Harley Quinn was not only in her own book, but she also had a pretty major role in Suicide Squad. I think she was the leader at one point. However just like her solo series I’m so far behind that I don’t know what’s happening.

I would say that, if you like the unpredictability of what the joker has try Harley’s solo book. It’s different enough to not feel the same, but has a familiar root.


Posted: October 20, 2014 in Character
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Doctor Jonathan Crane, like the better Batman villains takes an aspect of his adversary, and takes it to an extreme level.

Better known as Scarecrow, Dr. Crane uses a toxin he created to get people to hallucinate their greatest fears. Batman uses fear, but in more natural way of freaking out thugs, he uses the dark to play on people’s senses and once they get into a vulnerable state the caped crusader uses intimidation to finish off the bad guys.

When Scarecrow is used effectively he makes an excellent opponent, playing Batman at his own game, sometimes giving the hero a taste of his own worst fears.

Fear is something that has to be used sparingly. Or else it gets tiresome, and just becomes a bunch of tropes. The best uses of it tend to be where you don’t realize whats going on until the very end. Like the episode in The Animated Series where Batgirl falls to her death in front of her father, and Commissioner Gordon hunts down Batman, Robin, and Nightwing because in his eyes, they are just as guilty as whoever made her fall. The spoiler ending is that she was unconscious, dosed with some fear toxin giving her the most dramatic nightmare. It’s one of the better episodes near the end of the series, and well worth a watch.

I thought Batman Begins had an unexpectedly well thought out version of the character. In a cinematic telling origin story of Batman, Scarecrow isn’t exactly at the top of most movie goers lists.

Scarecrow can be an effective villain against Batman, it’s just difficult to find the proper place where he can foil Batman convincingly.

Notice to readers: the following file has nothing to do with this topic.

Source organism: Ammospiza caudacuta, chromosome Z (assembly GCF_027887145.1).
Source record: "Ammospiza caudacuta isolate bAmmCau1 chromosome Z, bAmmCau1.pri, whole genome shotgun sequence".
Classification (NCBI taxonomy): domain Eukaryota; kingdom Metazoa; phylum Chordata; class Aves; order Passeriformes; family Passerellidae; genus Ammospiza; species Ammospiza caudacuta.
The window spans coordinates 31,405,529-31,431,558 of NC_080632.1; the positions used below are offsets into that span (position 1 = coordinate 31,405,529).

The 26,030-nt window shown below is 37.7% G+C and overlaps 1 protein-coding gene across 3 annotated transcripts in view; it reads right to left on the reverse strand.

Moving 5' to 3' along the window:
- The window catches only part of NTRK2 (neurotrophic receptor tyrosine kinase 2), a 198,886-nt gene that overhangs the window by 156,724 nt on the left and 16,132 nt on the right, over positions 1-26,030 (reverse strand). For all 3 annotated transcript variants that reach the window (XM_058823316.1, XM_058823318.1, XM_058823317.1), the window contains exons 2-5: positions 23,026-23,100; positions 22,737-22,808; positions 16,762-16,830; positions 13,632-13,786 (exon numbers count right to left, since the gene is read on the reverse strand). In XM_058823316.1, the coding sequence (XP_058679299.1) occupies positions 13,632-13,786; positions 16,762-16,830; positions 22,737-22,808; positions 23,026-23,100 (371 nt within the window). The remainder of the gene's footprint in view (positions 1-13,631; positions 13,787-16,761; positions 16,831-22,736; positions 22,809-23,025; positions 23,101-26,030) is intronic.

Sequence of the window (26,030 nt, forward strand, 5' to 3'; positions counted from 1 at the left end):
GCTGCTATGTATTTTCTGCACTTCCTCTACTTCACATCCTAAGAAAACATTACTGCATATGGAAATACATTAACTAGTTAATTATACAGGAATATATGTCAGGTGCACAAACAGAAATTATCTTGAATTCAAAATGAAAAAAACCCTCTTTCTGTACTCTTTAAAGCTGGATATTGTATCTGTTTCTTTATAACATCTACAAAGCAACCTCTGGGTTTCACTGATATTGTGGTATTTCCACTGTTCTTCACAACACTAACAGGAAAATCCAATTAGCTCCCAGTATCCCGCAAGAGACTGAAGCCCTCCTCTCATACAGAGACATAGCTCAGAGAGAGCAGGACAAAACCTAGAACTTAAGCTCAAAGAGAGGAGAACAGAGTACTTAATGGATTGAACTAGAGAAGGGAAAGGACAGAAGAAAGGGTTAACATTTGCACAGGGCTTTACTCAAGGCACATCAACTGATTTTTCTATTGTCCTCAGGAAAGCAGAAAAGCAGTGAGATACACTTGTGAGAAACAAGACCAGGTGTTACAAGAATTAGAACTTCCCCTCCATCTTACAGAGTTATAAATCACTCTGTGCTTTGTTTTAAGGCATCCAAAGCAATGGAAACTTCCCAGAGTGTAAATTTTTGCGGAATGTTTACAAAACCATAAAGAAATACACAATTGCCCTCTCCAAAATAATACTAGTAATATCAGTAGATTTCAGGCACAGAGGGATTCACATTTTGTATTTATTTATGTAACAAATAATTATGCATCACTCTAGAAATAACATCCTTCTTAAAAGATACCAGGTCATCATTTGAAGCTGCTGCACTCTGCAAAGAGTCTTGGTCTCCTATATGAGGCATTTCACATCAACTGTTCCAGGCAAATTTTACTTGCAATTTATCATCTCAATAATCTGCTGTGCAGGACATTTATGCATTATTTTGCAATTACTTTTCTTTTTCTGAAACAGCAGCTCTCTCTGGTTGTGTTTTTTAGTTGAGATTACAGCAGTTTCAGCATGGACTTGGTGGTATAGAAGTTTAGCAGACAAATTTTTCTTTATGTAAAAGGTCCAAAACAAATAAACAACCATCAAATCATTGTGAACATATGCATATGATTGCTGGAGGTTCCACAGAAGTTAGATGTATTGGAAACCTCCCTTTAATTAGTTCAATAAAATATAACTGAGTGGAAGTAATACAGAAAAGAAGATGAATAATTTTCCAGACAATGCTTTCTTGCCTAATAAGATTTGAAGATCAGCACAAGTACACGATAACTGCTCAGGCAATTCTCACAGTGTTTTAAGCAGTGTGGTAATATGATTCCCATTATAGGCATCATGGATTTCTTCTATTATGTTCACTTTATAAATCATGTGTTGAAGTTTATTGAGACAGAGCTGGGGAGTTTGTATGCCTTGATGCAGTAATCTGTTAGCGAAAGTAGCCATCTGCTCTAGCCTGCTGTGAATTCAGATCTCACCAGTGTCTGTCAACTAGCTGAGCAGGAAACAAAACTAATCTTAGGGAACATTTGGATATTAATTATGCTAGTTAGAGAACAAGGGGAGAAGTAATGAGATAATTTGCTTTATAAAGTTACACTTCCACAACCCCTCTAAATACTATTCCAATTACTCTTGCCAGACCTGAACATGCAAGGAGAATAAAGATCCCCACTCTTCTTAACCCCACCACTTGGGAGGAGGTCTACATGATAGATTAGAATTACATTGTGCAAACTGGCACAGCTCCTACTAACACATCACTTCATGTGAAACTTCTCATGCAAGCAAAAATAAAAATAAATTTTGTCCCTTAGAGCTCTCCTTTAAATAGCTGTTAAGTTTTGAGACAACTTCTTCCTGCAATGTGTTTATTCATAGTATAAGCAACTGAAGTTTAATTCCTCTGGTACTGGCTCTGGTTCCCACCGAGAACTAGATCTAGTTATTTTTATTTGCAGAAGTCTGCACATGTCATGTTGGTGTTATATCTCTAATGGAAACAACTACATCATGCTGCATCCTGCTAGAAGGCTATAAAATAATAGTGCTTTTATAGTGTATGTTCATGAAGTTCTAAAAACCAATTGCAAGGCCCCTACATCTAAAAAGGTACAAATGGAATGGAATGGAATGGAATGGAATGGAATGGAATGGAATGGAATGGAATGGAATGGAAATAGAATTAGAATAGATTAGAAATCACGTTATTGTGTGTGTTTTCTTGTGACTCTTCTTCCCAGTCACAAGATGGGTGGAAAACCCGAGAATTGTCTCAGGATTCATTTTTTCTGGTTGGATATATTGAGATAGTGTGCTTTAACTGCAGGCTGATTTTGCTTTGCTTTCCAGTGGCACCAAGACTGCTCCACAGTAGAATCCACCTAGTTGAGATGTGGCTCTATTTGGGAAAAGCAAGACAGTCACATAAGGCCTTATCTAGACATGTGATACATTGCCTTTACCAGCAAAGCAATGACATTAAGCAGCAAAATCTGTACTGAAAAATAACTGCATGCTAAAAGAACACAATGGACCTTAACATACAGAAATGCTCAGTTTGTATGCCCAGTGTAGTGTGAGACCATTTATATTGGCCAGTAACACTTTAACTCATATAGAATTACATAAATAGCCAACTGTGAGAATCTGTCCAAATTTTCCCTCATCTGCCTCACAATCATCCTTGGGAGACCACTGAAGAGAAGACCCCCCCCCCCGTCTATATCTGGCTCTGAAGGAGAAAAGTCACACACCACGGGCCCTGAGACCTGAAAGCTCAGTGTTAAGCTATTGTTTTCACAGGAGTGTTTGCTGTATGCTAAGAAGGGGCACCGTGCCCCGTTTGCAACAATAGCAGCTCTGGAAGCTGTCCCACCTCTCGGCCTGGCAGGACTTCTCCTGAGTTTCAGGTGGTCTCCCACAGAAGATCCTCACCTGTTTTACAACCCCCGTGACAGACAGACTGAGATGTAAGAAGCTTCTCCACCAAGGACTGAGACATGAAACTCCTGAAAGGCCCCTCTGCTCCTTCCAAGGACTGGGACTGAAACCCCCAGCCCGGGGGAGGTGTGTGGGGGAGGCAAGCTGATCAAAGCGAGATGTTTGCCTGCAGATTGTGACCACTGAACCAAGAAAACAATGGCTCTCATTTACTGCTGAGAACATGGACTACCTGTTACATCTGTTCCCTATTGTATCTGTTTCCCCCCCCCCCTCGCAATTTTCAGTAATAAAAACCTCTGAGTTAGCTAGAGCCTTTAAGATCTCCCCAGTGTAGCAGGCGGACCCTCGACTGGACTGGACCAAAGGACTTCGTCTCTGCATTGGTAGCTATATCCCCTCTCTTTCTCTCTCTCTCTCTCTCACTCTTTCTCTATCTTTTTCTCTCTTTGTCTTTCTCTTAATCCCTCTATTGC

Victor Friese is one character who didn’t, for the most part, have any depth until the Animated Series, and they did it by taking away his personality.

In the sixties Batman series, he was played very jovially, much like all The Caped Crusader’s cohorts in crime. Then Batman would stop the icy villain by remembering to put a pair of thermal underwear on, and off to jail with Chief O’Hara Freeze would go. Much like the Arnold Schwarzenegger Mr. Freeze in Batman & Robin. Only the movie seemed to want to multiply the use of ice puns up a magnitude or two.

Say what you will about Otto Preminger’s antics against Adam West, but that whole show was satirical. The Joel Schumacher movie was trying to be that show in spirit, and failed hard.

However, the movie did use some of the elements the Animated Series established. Such as Mister Freeze was a Doctor, and had a wife who was in cryogenic stasis, and while he was seeking a cure for her. One chemical bath later Victor Friese was a cold man. Except the show had given Freeze something by taking his away the one bit that made him a person, the movie just poked a fat finger at some of the ideals, and didn’t take them anywhere.

Freeze tends to make appearances in other places as well. He’s in both, Batman Vengeance a video game for the Nintendo GameCube, and Arkham City for Playstation 3. They both had incredible boss battles pitting Batman up against his coldest foe. Vengeance took the look of the Animated Series, put it into three-dimensional space, and gave you a first person view option. Arkham City had Mr. Freeze stalk Batman around a police laboratory blasting the area with his freeze gun, and you couldn’t attack him twice the same way, because he was “learning” Batman’s moves. Both were memorable unique experiences in their games.